The following statistics are borrowed from a paper written by Campbell Harvey, “Bitcoin Myths and Facts.” You can find it here. The $100 bill constitutes 73% of the outstanding value of US paper currency. Ever received one of those from an ATM? The average Bitcoin wallet contains $4000. My wallet has never contained that much.
If our government were really concerned about media of exchange used for illegal payments, they would be looking for a trustworthy digital version of cash. The possibility has been explored by the private sector without success.
The way forward in Bitcoin/blockchain for investors: The most important key to understanding future commercial success is clear. Bitcoin is open source. It depends in no way on trust, which is to say the fundamental service a bank has provided historically – a third party that provides trust – will be getting in the way. Bitcoin/blockchain will be commercially disastrous for commercial banks.
Here are the “tells” to identify baloney when assessing the value of any of the thousands of commercial projects announced by the banks like JPMorgan Chase (NYSE:JPM) and Goldman Sachs (NYSE:GS); the startups that the bigs have invested billions supporting; the non-bank investor-funded startups; the projects announced by the big IT firms such as IBM (NYSE:IBM), Microsoft (NASDAQ:MSFT) and Google (NASDAQ:GOOGL) (NASDAQ:GOOG); and the internal projects announced by exchanges such as NASDAQ (NASDAQ:NDAQ) and the Australian Stock Exchange.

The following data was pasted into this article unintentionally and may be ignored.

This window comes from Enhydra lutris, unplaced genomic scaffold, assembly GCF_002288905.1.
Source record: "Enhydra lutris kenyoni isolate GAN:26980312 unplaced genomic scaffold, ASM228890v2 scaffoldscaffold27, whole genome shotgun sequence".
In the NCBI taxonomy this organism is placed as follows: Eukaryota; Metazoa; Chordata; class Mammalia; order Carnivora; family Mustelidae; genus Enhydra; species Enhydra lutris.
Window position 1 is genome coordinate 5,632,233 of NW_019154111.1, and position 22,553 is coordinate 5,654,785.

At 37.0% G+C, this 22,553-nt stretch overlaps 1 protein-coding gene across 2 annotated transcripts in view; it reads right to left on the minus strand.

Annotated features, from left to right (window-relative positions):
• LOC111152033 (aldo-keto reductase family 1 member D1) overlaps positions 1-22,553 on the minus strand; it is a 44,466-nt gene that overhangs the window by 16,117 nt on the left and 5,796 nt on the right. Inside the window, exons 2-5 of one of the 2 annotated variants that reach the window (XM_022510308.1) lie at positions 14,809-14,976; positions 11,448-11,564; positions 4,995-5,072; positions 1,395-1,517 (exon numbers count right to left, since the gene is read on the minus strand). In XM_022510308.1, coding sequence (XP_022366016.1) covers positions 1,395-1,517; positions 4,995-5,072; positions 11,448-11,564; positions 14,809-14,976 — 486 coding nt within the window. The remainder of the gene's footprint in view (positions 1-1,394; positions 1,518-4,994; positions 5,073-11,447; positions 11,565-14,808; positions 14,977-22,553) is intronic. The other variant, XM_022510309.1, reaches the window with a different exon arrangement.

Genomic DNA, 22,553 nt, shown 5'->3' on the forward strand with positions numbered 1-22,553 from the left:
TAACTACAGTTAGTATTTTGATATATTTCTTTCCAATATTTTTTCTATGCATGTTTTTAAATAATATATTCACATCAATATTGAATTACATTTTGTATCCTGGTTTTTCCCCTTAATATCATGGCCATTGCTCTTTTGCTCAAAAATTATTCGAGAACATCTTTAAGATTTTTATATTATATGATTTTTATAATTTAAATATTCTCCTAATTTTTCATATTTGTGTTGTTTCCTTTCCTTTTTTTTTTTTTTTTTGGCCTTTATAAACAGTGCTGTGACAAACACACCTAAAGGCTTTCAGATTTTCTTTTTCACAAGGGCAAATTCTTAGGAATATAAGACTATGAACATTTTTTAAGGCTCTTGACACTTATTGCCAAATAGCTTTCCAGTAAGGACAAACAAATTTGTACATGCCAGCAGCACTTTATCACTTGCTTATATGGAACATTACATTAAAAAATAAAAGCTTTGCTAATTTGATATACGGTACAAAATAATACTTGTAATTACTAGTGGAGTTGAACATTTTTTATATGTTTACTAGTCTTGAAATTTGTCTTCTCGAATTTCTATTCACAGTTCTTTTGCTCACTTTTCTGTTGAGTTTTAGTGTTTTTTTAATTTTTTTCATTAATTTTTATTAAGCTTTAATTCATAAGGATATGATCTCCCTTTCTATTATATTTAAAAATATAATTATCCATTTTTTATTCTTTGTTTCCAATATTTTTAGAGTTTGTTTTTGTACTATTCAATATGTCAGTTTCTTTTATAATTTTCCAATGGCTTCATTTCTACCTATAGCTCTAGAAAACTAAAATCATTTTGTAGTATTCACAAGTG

If they avoid the use of the name Bitcoin (or worse, dump on it), the project is a no-go. If the use of blockchain is internal, never reaching an open source transaction engine, forget it.
The winners will be gateways – Apps to get to the open source host, or perform functions the open source technology enables. And like their cousins on the internet, they will mostly be free.
So while investors, in particular, and ordinary users of financial services, in general, are going to benefit enormously from Bitcoin/blockchain, relying on a supportive UK regulatory establishment, for retail investors it’s a different story. The retail investor profit opportunities from this technology will very likely follow the path of the internet users, like Amazon (NASDAQ:AMZN) and Facebook (NASDAQ:FB). In other words, the creators get rich before the rest of us get in.
Disclosure: I/we have no positions in any stocks mentioned, and no plans to initiate any positions within the next 72 hours.
I wrote this article myself, and it expresses my own opinions. I am not receiving compensation for it (other than from Seeking Alpha). I have no business relationship with any company whose stock is mentioned in this article.